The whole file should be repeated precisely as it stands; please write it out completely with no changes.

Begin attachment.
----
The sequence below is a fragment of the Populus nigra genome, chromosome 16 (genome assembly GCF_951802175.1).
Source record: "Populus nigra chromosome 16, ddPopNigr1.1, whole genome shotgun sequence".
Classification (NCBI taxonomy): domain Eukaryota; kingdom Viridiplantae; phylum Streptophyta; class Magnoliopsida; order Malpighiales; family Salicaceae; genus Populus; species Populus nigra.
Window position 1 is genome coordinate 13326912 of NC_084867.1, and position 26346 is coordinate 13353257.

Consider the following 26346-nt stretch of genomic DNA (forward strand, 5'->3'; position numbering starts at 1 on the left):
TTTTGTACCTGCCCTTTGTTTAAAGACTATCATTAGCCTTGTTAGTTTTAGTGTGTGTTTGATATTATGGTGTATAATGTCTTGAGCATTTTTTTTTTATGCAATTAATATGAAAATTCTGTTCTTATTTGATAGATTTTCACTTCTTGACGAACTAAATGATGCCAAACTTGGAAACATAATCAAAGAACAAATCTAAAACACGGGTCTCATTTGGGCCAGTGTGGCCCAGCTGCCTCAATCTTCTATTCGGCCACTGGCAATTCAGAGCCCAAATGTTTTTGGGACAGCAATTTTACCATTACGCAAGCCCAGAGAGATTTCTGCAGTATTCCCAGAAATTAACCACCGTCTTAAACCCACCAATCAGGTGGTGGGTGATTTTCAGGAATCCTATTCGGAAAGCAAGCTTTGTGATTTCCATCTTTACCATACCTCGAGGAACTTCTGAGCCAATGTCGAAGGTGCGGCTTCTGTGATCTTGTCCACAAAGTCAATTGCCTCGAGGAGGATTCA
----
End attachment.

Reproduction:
The sequence below is a fragment of the Populus nigra genome, chromosome 16 (genome assembly GCF_951802175.1).
Source record: "Populus nigra chromosome 16, ddPopNigr1.1, whole genome shotgun sequence".
Classification (NCBI taxonomy): domain Eukaryota; kingdom Viridiplantae; phylum Streptophyta; class Magnoliopsida; order Malpighiales; family Salicaceae; genus Populus; species Populus nigra.
Window position 1 is genome coordinate 13326912 of NC_084867.1, and position 26346 is coordinate 13353257.

Consider the following 26346-nt stretch of genomic DNA (forward strand, 5'->3'; position numbering starts at 1 on the left):
TTTTGTACCTGCCCTTTGTTTAAAGACTATCATTAGCCTTGTTAGTTTTAGTGTGTGTTTGATATTATGGTGTATAATGTCTTGAGCATTTTTTTTTTATGCAATTAATATGAAAATTCTGTTCTTATTTGATAGATTTTCACTTCTTGACGAACTAAATGATGCCAAACTTGGAAACATAATCAAAGAACAAATCTAAAACACGGGTCTCATTTGGGCCAGTGTGGCCCAGCTGCCTCAATCTTCTATTCGGCCACTGGCAATTCAGAGCCCAAATGTTTTTGGGACAGCAATTTTACCATTACGCAAGCCCAGAGAGATTTCTGCAGTATTCCCAGAAATTAACCACCGTCTTAAACCCACCAATCAGGTGGTGGGTGATTTTCAGGAATCCTATTCGGAAAGCAAGCTTTGTGATTTCCATCTTTACCATACCTCGAGGAACTTCTGAGCCAATGTCGAAGGTGCGGCTTCTGTGATCTTGTCCACAAAGTCAATTGCCTCGAGGAGGATTCA